This course is for anyone seeking to understand writing for the stage and expand their knowledge of the kind of theatre being created today. It may also be of interest to aspiring playwrights, directors and performers. Assessment will be based on reading responses, class discussion, presentations, essays and examination. 

ENGL 2508-001 - Future Shock!

MW 330-445 (Online Synchronous)
Patricia Sullivan

In this course, we will read novels, particularly science fiction and speculative fiction that imagine futures, some near and quite believable, others quite far away and fantastical. How do these novels help us explore our fears and desires about the future, as well as critically reflect on our past and present? The novels we read might address issues such as future societies (dystopias or utopias), the fate of the earth (climate fiction), the changing nature of the human and artificial intelligence, animal rights, robot revolutions, the internet and what comes after, space travel, Afrofuturism and more.

In addition to considering the genres of science fiction and speculative fiction, we will also practice close reading strategies; reflect on acts of interpretation through brief references to critical essays; inquire into some of the functions and effects of narratives, and grapple with imaginative representations of worlds and times similar and not so similar to our own. Students will write regular reading responses, lead discussions, write two essays, and take a final exam. 

ENGL 2508-002 - Displacement and Migration

TR 1230-145 (Online Synchronous)
David Coyoca

In this course we will analyze Asian-American, African-American, and Indigenous stories of displacement, (im)migration, and settlement. Through comparative analysis, we will discuss the various intersections between and divergences among these texts, paying particular attention to the shared histories the texts evidence. Our goal is to form interpretive arguments that address the ways in which the texts negotiate ideas about the nation, nation building, and national belonging.

ENGL 2527-002 - Shakespeare's Political Thought

MW 200-315 (Online Synchronous)
Evan Cheney

For modern Americans, the word "political" often calls to mind the negative connotations of partisanship and unprincipled self-interest. However, when Shakespeare uses "politic," it is often in the sense of being "prudent" or "sensible." Politics, therefore, raises questions about right rule and involves attraction, organization, exchange, negotiation, and sometimes conflict and violence. How does an individual or a community govern itself well? How does one form and break connections with others? What role does language play in the negotiation of power?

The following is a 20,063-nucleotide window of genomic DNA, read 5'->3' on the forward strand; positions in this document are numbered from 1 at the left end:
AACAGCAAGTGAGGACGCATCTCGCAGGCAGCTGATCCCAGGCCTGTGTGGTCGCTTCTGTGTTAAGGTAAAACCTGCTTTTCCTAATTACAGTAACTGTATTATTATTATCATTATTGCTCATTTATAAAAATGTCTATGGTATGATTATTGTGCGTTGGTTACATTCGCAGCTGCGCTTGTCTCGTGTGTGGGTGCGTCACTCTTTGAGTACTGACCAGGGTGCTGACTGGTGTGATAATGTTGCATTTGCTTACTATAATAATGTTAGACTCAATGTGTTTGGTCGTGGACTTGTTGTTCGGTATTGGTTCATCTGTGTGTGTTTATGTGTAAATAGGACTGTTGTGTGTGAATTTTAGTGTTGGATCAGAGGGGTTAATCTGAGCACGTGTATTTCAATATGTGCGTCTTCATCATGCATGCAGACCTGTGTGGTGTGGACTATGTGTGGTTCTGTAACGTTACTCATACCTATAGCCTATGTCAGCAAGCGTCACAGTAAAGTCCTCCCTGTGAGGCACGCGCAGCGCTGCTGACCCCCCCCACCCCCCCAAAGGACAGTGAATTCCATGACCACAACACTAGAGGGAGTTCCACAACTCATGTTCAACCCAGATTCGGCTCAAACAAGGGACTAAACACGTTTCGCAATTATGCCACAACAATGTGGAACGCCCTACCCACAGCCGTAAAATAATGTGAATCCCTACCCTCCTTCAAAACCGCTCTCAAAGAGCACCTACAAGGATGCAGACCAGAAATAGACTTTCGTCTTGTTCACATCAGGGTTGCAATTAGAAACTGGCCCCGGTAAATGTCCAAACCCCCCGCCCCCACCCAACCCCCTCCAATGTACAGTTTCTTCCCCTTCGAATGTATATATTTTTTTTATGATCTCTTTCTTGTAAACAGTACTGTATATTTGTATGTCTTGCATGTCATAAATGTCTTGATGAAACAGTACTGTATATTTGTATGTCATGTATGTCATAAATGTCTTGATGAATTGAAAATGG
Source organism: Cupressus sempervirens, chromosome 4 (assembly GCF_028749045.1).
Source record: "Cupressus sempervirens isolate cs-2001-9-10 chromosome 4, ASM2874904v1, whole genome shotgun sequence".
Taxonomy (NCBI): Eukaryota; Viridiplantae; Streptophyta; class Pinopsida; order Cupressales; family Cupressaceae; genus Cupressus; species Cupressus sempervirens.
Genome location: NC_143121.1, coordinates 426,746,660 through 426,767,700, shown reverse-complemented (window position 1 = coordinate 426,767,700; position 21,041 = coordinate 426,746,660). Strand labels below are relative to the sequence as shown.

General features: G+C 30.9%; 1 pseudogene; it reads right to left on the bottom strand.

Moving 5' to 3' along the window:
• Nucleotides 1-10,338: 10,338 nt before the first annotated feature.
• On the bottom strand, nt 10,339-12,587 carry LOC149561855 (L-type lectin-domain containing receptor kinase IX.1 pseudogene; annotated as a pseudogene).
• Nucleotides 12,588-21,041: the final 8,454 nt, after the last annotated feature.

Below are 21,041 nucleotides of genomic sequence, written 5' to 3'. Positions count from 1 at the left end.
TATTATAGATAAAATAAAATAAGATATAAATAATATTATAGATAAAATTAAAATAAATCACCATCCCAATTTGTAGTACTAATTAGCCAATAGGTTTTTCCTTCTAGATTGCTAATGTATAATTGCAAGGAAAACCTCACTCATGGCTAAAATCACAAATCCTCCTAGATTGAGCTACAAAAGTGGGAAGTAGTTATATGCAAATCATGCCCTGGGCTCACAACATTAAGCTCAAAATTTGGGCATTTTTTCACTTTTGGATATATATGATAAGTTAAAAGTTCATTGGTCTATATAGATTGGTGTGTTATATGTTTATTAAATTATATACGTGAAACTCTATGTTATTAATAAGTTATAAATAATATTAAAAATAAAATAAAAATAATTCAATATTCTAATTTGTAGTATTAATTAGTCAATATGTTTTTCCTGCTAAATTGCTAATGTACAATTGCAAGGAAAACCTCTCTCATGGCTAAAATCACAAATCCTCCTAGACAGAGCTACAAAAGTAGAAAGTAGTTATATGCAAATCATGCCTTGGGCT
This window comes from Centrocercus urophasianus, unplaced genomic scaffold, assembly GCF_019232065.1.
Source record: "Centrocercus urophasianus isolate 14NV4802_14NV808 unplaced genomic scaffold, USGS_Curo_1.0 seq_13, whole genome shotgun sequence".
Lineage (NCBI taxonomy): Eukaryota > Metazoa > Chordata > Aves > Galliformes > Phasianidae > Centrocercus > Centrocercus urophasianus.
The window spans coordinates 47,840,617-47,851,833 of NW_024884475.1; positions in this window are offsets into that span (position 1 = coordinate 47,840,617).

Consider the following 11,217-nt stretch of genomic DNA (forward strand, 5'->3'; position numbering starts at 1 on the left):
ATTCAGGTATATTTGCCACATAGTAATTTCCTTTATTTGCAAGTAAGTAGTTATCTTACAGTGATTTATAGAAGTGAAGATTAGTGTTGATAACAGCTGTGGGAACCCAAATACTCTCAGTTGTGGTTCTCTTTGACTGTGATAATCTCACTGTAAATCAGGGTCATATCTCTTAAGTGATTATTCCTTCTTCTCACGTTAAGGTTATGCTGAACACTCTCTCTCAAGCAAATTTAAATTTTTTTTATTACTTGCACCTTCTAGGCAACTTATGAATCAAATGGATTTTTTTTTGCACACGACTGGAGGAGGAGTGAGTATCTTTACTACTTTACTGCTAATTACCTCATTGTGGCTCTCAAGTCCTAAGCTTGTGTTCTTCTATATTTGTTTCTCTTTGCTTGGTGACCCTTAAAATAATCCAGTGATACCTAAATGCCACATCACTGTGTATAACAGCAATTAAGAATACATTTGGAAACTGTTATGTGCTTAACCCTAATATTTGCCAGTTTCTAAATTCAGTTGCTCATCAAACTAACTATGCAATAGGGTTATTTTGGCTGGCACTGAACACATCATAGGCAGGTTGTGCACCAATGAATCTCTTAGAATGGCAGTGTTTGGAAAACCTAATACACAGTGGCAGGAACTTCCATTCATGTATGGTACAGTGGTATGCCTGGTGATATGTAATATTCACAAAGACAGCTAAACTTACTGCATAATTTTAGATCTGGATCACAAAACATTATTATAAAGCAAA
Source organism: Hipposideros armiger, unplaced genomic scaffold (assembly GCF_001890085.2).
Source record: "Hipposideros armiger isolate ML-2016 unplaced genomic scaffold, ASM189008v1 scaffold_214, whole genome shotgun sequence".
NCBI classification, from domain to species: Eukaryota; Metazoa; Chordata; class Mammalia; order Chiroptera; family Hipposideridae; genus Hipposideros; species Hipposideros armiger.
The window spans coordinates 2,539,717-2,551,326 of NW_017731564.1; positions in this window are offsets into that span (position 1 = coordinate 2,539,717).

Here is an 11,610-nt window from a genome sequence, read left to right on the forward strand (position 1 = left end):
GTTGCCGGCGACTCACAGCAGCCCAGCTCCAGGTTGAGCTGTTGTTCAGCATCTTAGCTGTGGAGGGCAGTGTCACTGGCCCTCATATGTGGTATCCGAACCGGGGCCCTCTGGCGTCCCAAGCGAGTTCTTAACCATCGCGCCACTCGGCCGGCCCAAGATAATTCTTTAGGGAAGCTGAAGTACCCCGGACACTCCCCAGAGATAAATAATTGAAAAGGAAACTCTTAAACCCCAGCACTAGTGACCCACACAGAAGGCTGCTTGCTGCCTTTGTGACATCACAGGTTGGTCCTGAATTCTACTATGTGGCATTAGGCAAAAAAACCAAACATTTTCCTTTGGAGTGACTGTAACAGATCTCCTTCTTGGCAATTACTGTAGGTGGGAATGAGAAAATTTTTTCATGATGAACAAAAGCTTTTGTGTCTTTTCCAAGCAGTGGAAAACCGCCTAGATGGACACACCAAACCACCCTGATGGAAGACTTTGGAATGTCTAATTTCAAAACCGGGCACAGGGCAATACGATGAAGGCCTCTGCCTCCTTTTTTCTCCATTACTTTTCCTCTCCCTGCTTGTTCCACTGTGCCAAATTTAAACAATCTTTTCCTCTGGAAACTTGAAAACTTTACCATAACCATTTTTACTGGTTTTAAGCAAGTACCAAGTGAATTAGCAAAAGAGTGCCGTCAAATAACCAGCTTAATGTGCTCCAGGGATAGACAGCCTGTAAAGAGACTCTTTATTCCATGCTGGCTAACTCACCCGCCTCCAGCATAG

Although he was writing during the early modern period in England, Shakespeare's political thought spans across time and space. This course examines the variety of political forms Shakespeare draws upon in his poetry and plays, across a range of genres. In settings as diverse as ancient Rome, medieval England, and early modern Venice, Shakespeare stages the political concerns of these communities, exploring themes relevant to political regimes and to individuals. These themes include consent, legitimacy of birth and dynasty, and freedom and bondage.

 

Such a vast scope allows Shakespeare to consider the political problems created by competing systems of order, thought, belief, and value. Whether these systems are natural, supernatural, or cosmological; classical, medieval or early modern; pagan or Christian; Puritan or Catholic; English or foreign; or related to monarchy or republican rule, Shakespeare's work regularly imagines and brings to life the tensions persons and societies experience when conflicting modes of thinking collide. Efforts to solve to such political concerns unite or divide us; they can separate individuals and cultures, or provide the basis for a common humanity.

 

ENGL 2527-003 - Civic Shakespeare

TR 330-445 (Hybrid with Remote Option) Dell 2 103
Emelye Keyser